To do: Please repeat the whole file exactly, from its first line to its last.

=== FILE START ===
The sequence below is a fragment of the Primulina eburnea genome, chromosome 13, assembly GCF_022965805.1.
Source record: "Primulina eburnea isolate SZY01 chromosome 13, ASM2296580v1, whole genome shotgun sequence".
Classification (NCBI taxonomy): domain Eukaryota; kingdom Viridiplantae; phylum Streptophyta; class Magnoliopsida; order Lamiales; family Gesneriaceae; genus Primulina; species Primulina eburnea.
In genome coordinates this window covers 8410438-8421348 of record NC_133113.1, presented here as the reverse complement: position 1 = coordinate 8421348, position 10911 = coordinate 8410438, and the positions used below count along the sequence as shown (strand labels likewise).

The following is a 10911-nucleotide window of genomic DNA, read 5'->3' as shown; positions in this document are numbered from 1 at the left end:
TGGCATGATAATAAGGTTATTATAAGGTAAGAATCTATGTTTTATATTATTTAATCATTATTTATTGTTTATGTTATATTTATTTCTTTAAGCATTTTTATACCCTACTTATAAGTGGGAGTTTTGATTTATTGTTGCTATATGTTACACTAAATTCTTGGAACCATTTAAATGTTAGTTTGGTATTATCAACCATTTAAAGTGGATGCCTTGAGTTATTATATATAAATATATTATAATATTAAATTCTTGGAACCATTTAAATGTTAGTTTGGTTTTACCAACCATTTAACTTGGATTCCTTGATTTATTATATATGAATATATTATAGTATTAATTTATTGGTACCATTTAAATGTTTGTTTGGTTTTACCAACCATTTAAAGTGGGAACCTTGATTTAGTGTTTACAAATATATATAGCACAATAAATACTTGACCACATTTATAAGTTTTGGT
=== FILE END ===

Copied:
The sequence below is a fragment of the Primulina eburnea genome, chromosome 13, assembly GCF_022965805.1.
Source record: "Primulina eburnea isolate SZY01 chromosome 13, ASM2296580v1, whole genome shotgun sequence".
Classification (NCBI taxonomy): domain Eukaryota; kingdom Viridiplantae; phylum Streptophyta; class Magnoliopsida; order Lamiales; family Gesneriaceae; genus Primulina; species Primulina eburnea.
In genome coordinates this window covers 8410438-8421348 of record NC_133113.1, presented here as the reverse complement: position 1 = coordinate 8421348, position 10911 = coordinate 8410438, and the positions used below count along the sequence as shown (strand labels likewise).

The following is a 10911-nucleotide window of genomic DNA, read 5'->3' as shown; positions in this document are numbered from 1 at the left end:
TGGCATGATAATAAGGTTATTATAAGGTAAGAATCTATGTTTTATATTATTTAATCATTATTTATTGTTTATGTTATATTTATTTCTTTAAGCATTTTTATACCCTACTTATAAGTGGGAGTTTTGATTTATTGTTGCTATATGTTACACTAAATTCTTGGAACCATTTAAATGTTAGTTTGGTATTATCAACCATTTAAAGTGGATGCCTTGAGTTATTATATATAAATATATTATAATATTAAATTCTTGGAACCATTTAAATGTTAGTTTGGTTTTACCAACCATTTAACTTGGATTCCTTGATTTATTATATATGAATATATTATAGTATTAATTTATTGGTACCATTTAAATGTTTGTTTGGTTTTACCAACCATTTAAAGTGGGAACCTTGATTTAGTGTTTACAAATATATATAGCACAATAAATACTTGACCACATTTATAAGTTTTGGT